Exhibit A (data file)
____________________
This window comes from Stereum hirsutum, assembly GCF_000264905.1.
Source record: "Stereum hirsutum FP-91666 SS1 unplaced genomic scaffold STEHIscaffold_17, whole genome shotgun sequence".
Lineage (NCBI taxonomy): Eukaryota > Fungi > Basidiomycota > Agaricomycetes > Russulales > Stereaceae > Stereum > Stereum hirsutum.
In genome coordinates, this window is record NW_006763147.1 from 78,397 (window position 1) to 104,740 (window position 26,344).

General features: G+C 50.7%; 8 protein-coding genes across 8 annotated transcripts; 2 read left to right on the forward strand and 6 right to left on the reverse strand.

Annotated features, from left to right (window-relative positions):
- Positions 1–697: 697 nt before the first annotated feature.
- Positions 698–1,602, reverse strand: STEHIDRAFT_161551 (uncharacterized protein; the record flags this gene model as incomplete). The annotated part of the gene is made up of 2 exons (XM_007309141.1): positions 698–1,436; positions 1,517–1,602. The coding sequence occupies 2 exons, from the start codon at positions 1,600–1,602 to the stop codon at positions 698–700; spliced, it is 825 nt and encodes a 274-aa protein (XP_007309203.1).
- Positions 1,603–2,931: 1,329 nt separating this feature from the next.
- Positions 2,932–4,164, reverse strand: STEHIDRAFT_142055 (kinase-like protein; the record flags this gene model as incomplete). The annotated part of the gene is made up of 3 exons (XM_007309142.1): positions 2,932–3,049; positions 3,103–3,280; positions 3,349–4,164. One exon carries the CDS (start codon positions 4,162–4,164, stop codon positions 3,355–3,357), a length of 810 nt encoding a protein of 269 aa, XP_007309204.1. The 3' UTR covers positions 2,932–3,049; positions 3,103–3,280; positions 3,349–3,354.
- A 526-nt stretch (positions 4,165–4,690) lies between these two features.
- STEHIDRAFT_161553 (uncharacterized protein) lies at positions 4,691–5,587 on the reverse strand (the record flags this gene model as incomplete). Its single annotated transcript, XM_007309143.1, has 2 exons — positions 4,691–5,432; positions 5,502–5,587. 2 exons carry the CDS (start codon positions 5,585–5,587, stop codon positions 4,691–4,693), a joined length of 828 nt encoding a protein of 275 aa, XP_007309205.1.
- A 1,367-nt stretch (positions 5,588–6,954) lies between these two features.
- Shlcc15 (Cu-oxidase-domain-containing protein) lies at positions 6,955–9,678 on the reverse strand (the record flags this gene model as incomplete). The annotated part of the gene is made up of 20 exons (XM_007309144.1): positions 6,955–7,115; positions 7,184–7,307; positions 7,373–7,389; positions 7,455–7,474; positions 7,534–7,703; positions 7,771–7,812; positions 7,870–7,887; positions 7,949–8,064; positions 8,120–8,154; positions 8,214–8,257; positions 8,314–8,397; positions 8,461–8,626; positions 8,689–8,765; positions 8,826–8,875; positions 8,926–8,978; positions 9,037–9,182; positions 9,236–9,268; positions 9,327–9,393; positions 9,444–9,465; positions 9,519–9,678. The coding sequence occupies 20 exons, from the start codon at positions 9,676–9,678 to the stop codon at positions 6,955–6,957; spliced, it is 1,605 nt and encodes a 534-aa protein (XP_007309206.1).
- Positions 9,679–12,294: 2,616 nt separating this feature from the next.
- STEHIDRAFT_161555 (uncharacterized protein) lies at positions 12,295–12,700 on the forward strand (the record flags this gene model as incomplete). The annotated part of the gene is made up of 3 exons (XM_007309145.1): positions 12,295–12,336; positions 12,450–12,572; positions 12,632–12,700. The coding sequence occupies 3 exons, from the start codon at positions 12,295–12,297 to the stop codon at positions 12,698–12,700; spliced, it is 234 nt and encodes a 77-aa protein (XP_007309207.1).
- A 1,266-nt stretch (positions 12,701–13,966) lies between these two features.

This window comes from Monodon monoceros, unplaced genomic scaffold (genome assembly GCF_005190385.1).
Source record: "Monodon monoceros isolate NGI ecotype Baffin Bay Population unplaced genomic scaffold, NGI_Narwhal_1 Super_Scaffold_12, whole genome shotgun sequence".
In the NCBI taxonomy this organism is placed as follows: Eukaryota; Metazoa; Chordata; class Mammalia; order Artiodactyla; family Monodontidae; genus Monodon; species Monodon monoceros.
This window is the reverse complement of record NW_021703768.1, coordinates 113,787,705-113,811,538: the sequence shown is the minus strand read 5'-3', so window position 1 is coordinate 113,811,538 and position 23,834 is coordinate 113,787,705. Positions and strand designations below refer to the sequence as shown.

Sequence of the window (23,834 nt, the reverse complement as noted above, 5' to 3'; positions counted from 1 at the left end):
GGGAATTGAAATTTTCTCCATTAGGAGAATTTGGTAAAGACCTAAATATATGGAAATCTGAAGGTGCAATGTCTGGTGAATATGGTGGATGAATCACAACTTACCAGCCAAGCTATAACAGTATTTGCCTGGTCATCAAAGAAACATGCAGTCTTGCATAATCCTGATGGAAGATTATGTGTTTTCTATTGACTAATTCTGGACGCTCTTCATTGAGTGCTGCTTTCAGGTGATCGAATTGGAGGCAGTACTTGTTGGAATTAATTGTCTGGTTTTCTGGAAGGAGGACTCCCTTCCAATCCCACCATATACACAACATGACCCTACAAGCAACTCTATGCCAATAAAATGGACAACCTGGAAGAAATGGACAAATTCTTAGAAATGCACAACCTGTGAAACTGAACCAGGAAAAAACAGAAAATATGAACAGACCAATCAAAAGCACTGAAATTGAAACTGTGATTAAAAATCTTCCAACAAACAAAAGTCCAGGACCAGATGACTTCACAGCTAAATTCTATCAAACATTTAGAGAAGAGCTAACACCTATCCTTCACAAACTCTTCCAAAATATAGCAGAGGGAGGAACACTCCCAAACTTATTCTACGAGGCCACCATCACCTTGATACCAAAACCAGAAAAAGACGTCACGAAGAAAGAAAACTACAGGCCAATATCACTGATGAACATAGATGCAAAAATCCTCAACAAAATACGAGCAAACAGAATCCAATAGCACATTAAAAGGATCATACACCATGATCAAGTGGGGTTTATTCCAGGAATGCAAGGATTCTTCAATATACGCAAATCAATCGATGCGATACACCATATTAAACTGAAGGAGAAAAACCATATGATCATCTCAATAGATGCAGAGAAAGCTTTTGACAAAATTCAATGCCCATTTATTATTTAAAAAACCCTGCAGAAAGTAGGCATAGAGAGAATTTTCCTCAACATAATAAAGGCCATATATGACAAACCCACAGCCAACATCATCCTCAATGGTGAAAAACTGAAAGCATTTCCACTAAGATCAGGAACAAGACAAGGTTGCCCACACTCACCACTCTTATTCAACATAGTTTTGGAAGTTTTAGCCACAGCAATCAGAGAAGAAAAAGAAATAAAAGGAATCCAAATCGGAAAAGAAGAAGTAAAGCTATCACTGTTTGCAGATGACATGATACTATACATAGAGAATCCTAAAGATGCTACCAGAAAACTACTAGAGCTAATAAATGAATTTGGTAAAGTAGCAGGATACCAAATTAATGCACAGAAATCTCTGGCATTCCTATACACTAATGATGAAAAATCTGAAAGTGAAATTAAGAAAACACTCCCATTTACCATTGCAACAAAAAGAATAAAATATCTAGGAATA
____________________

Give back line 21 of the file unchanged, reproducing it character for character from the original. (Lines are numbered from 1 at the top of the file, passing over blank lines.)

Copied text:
This window is the reverse complement of record NW_021703768.1, coordinates 113,787,705-113,811,538: the sequence shown is the minus strand read 5'-3', so window position 1 is coordinate 113,811,538 and position 23,834 is coordinate 113,787,705. Positions and strand designations below refer to the sequence as shown.